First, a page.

ST. CHARLES, Mo. – The City of St. Charles has shut down four water wells due to chemical contamination, causing issues for residents who rely on the water.
On Wednesday, news of water wells shutting down in St. Charles spread through town quickly and with mixed reactions.
“It is kind of concerning, so hopefully they can, you know, figure out what’s going on and be able to somehow fix the water,” said Chrissy Pagano.
“The city sent us out some information that the wells have been shut down, and that they’re buying more water right now and that the drinking water is perfectly safe,” said Joseph Ancmon.
He owns three restaurants along Main Street and said he trusts the water is safe to drink.
“I think if it was something that was really dangerous, I think it would have been a lot more aggressive in their getting out to people,” Ancmon said.
The eighth well is the latest to shut down in the last 15 years because of chemical contamination. Mayor Borgmeyer claims three companies, including Ameren Missouri, are responsible for the chemicals ending up in the Elm Point Wellfield.
“This situation has been going on for awhile. It has increased dramatically,” Borgmeyer said. “We have statistics to show the new findings and measurements are. It can’t continue at this level, and we’re just asking for the oversight. That is supposed to be there, and the enforcement that is supposed to be there.”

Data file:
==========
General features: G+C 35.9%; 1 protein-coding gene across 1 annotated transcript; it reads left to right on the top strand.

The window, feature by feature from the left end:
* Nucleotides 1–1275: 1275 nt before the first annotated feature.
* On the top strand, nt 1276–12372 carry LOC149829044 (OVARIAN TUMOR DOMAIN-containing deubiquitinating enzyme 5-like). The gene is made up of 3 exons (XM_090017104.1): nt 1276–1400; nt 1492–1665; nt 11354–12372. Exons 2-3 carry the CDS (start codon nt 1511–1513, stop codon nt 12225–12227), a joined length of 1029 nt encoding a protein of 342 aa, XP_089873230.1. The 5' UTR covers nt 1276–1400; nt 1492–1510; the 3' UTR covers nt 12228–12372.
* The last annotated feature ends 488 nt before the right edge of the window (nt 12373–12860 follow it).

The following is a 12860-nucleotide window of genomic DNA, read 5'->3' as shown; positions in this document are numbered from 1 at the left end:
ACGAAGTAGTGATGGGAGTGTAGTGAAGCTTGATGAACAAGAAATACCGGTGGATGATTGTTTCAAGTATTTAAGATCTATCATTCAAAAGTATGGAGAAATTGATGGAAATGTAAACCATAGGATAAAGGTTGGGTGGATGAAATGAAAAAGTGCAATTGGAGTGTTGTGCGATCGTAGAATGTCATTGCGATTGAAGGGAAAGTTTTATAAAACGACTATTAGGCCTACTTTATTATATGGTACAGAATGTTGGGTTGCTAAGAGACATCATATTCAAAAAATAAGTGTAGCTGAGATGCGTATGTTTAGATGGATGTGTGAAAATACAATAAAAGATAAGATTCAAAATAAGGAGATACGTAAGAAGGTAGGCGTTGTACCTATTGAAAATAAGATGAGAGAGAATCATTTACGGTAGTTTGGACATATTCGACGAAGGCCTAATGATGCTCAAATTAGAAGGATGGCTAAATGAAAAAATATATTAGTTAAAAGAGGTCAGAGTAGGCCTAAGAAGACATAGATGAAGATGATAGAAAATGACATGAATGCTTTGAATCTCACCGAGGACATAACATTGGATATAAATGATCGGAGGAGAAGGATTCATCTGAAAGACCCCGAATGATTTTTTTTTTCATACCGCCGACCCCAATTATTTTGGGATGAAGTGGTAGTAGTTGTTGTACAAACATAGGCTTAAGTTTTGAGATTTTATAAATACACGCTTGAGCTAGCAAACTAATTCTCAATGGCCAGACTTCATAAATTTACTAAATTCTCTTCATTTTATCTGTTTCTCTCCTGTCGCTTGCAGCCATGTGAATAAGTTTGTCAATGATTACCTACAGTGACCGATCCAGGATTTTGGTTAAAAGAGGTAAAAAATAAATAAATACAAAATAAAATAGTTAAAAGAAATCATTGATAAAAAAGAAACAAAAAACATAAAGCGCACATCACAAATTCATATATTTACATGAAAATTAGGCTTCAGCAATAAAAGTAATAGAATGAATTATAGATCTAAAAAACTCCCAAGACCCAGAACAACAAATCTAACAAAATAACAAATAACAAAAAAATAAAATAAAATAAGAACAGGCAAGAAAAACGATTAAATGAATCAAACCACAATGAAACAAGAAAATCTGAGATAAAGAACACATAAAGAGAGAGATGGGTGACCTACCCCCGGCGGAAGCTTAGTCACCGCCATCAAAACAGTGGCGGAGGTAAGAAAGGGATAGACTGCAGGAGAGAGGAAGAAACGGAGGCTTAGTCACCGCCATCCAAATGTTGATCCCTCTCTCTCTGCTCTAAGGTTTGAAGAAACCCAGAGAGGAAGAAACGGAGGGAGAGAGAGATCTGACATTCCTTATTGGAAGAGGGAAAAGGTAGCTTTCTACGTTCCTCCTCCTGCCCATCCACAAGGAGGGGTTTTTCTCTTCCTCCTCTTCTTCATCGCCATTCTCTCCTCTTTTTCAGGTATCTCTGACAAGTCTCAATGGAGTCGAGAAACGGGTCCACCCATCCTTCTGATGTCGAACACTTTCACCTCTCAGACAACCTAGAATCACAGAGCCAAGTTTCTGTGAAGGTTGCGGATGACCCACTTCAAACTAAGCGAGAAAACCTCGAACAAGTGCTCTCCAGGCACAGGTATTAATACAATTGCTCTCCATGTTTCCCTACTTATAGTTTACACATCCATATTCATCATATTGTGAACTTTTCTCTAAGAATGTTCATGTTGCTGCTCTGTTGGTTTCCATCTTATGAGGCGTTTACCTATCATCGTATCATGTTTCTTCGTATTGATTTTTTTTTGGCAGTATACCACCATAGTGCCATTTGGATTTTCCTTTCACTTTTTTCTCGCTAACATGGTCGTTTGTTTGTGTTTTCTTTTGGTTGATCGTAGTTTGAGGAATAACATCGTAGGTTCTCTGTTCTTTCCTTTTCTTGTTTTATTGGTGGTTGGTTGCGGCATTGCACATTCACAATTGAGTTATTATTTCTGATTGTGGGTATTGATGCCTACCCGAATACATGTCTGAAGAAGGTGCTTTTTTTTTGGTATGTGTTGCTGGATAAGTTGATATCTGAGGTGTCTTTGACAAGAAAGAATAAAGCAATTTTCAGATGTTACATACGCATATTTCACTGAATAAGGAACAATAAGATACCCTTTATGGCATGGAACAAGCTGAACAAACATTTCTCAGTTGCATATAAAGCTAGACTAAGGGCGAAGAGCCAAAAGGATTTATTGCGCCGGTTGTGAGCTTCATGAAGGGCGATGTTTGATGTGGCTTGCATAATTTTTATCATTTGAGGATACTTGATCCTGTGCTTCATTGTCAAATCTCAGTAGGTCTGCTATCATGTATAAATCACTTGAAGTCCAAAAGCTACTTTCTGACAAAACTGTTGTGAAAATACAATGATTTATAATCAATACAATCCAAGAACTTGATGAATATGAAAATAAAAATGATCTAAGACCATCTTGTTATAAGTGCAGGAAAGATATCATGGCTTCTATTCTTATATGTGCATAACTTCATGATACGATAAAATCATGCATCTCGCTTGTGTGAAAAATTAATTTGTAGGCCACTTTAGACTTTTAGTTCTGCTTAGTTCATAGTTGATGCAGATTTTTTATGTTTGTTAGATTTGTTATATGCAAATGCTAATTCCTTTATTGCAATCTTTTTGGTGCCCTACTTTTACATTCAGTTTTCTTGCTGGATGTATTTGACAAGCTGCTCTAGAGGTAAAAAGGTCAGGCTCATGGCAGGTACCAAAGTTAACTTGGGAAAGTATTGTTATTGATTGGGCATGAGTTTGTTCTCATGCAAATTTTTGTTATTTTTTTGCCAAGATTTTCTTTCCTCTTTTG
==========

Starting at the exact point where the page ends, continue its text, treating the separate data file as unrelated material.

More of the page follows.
A spokesperson from Ameren Missouri released the following statement:
“Almost a decade ago, Ameren Missouri initiated aggressive actions to help protect well water in the city of St. Charles, following a detailed investigation to determine whether our Huster substation could be a potential source for contamination. Following this work, the United States Environmental Protection Agency determined Ameren’s proactive efforts protected the local water supply.”
St. Charles city officials disagree and call on the U.S. EPA for more oversight.
“This is an all hands-on deck situation. As your mayor, I need every one of you to join me in getting engaged in this process and letting your questions and comments be heard,” Borgmeyer said. “We must get our voices out here. Before closing, I want to once again surely assure you that your drinking water in St. Charles is safe to drink.”
To find more information about the well water and how to submit a comment, click here.